Poster Paper: Fiscal Rulemaking, Institutionalism, and Constituent Power: A Synthetic Control Evaluation of Tabor's Effect on Colorado Counties

Saturday, November 9, 2019
Plaza Building: Concourse Level, Plaza Exhibits (Sheraton Denver Downtown)

*Names in bold indicate Presenter

Jason D. Shumberger, Arizona State University

Evidence is still mixed over outcomes for municipal tax and expenditure limitations (TELs) enacted at the state level. Coming in a host of forms, TELs vary widely both in content and expected impacts. Previous TELs research principally evaluates outcomes in aggregate across the implementation region, often disregarding budgetary tendencies in municipalities that are driven by constituent preferences.

I introduce a third school of thought, as an alternative to the dominant institutional irrelevance and public choice perspectives; where the constraining capacity of municipal fiscal rules is consistency with constituent will. Effectively, municipalities enacting tax and expenditure limits may not otherwise be introducing tax increases because constituents are in opposition. An actualized impact on municipal fiscal behavior is only expected in cases where tax and expenditure limitations are imposed against voter preferences. This paper tests whether impacts on municipalities that have municipal fiscal restraints imposed against constituent intentions differ from impacts in municipalities where constituencies favor budgetary restrictions.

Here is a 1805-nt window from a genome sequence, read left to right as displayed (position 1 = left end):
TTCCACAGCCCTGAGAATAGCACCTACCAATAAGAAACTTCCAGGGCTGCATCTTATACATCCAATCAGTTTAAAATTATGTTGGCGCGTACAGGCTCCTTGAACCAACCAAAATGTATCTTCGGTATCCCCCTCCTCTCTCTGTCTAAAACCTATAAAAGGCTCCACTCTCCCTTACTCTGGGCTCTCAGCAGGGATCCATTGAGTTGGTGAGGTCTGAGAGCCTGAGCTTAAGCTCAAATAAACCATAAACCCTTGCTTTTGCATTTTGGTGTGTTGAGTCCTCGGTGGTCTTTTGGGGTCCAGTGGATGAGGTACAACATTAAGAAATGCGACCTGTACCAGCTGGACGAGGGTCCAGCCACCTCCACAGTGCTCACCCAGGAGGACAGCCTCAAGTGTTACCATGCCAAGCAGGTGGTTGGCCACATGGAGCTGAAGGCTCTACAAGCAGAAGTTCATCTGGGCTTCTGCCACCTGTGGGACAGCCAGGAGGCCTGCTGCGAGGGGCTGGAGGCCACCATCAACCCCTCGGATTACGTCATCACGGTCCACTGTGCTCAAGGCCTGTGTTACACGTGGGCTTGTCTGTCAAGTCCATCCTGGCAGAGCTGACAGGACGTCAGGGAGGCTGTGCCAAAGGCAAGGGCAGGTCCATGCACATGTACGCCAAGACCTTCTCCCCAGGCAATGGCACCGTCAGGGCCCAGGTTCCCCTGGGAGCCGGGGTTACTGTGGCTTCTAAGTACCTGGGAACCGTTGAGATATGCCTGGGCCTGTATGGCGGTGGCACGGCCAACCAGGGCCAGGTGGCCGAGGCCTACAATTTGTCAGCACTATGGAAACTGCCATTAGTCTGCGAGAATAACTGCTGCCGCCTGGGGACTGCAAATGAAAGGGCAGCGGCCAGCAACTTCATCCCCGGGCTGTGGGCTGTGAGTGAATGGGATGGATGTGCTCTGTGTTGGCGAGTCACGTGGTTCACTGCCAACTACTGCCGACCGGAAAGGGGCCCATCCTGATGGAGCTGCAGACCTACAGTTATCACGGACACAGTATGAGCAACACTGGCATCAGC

The subject evaluates whether the fiscal constraints enacted through the Colorado Taxpayer’s Bill of Rights in 1992 impact revenue and spending in Colorado counties with special interest on voter support. A synthetic control design is employed to explore differentiated outcomes based on whether municipalities voted in favor of TABOR in 1992, a loosening of state level restrictions in 2005 and intervening municipal-level overrides. In employing this design, constituent desires – seen through voting behaviors - are directly employed as a defining factor in counterfactual creation.

Preliminary results employing synthetic control provide strong evidence that TELs outcomes are highly dependent on constituent preferences. The research also provides novel evidence relating municipal fiscal rulemaking to behavioral shifts and their financial implications. Conclusions bridge the gap between institutional irrelevancy and public choice perspectives on fiscal rulemaking, and have the potential to provide a new explanation to the disparate results previously seen.